“ORCID spells out structure of 16-digit identifier
ORCID, an international, interdisciplinary, open and not-for-profit organisation, recently revealed information on what an ORCID identifier looks like.
The ORCID ID is a 16-digit number that is compatible with the ISO Standard (ISO 27729), also known as the International Standard Name Identifier (ISNI). Initially, ORCID IDs will be randomly assigned by the ORCID Registry from a block of numbers that will not conflict with ISNI-formatted numbers assigned in other ways. ORCID IDs always need all 16-digits – they cannot be shortened to remove leading zeros if they exist.
Only the ORCID Registry will assign ORCID IDs, either through the ORCID website, or the related APIs. ORCID IDs are intended to be assigned to individuals, and may be secured at no charge. The IDs will be assigned randomly from a block of numbers reserved for this purpose. (Initially IDs will be assigned between 0000-0001-5000-0000 and 0000-0003-5000-000X).
ORCID IDs will be expressed as an HTTP URI. The number will be proceeded by ‘http://orcid.org/‘. A hyphen will be inserted every 4 digits to aid readability, though if the hyphens are removed, the number still refers to the same ORCID ID.”
Source: Knowledgespeak Newsletter 8/9/12
Many U.S. funding agencies are now requiring researchers to submit a data management plan with their grant applications. DMPTool* provides guidance in creating ready to use data management plans for:
NIH, NEH, NOAA, NSF, Gordan and Betty Moore, IMLS
The tool has been customized for Princeton users. Log in with your Princeton NetID for additional Princeton specific help links and suggested text for researchers who will be using the DataSpace repository. Simply select Princeton University and log in with your Princeton netID and password.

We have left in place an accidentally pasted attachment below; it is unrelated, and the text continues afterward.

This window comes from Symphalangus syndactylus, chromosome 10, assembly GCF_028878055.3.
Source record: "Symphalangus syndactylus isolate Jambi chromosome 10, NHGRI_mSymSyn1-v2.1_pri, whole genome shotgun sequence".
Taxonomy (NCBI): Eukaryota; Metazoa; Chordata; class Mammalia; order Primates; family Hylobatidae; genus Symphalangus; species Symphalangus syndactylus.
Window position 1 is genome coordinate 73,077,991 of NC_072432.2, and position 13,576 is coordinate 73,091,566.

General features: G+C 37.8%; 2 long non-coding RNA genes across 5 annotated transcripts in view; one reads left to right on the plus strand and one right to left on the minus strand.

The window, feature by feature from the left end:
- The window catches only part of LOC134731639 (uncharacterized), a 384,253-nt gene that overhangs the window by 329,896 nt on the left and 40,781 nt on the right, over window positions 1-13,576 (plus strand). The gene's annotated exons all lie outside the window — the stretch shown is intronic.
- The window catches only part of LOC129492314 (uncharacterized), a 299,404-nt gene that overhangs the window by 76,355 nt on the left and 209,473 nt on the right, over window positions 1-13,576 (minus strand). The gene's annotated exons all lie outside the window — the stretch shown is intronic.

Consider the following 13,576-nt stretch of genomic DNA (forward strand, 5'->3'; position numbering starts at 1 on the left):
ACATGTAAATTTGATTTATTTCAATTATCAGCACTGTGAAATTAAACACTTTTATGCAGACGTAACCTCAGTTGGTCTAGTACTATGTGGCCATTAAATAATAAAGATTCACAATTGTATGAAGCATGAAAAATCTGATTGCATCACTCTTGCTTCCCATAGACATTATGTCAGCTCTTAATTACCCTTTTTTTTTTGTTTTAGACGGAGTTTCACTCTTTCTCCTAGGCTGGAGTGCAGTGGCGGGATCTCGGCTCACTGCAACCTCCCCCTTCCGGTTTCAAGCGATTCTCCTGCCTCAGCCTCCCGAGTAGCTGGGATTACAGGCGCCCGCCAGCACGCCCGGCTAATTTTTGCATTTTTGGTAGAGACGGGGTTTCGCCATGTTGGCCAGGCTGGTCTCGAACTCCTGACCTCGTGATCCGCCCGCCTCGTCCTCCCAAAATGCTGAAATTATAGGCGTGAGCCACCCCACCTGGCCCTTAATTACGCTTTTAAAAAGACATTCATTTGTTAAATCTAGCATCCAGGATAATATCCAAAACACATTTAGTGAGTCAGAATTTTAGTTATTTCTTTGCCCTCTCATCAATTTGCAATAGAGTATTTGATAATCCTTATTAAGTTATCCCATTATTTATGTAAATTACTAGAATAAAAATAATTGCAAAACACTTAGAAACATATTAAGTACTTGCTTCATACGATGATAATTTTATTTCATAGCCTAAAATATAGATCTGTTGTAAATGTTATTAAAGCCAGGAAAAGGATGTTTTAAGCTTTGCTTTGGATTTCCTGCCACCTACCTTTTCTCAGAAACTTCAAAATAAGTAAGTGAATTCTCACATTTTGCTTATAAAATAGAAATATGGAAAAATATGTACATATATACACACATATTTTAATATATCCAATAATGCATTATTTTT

Want to learn more?
View a brief video demonstration of the tool at https://dmp.cdlib.org/help/video_demo
Attend the Lunch ‘n Learn session on April 24th at Noon in the Frist Multipurpose Room. http://www.princeton.edu/etc/seminars
For more general information about the data management plans visit:
*DMPTool was developed by DataONE, Digital Curation Centre (UK), Smithsonian Institution, UC Curation Center, California Digital Library, UCLA Library, UC San Diego Libraries, University of Illinois, and University of Virginia Libraries.
However, [Tim] "Berners-Lee and [Nigel] Shadbolt are hopeful that earlier statements and commitments by members of the new government to open government data indicate that support for open-linked data initiatives will continue, despite the cuts. They believe that the http://data.gov.uk website, a similar initiative to the U.S. government’s www.data.gov portal, will continue to grow over the coming months. The U.S. service now has more than 270,000 data sets available for developers. The U.K. version is somewhat smaller with a little more than 3,000 data sets."
Source: Jim Ashling. Information Today. Medford: Jul/Aug 2010. Vol. 27, Iss. 7; pg. 20, 2 pgs
http://proquest.umi.com/pqdweb?RQT=569&curl=http%3A%2F%2Fproquest.umi.com%2Fpqdweb%3Fdid%3D2080617381%26sid%3D1%26Fmt%3D3%26clientId%3D17210%26RQT%3D309%26VName%3DPQD&TS=1279289390 (whole article)